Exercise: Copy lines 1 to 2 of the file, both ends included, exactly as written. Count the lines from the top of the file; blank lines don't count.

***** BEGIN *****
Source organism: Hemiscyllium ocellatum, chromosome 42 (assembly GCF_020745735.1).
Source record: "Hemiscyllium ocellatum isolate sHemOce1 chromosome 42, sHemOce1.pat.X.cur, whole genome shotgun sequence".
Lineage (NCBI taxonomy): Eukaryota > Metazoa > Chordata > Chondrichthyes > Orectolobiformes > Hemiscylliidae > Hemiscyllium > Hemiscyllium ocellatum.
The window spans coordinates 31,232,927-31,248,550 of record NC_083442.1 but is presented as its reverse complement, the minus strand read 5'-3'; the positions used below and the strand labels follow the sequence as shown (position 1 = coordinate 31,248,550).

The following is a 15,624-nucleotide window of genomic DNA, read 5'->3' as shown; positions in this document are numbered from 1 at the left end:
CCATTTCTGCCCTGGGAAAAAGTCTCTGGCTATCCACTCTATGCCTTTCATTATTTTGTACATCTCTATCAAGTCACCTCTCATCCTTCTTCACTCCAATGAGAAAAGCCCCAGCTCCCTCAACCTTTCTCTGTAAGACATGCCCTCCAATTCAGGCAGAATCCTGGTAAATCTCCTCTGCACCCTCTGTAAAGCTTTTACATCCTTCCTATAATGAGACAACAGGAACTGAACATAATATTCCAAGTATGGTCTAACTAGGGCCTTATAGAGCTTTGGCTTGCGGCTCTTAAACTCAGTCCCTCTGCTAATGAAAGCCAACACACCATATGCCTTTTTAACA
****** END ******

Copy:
Source organism: Hemiscyllium ocellatum, chromosome 42 (assembly GCF_020745735.1).
Source record: "Hemiscyllium ocellatum isolate sHemOce1 chromosome 42, sHemOce1.pat.X.cur, whole genome shotgun sequence".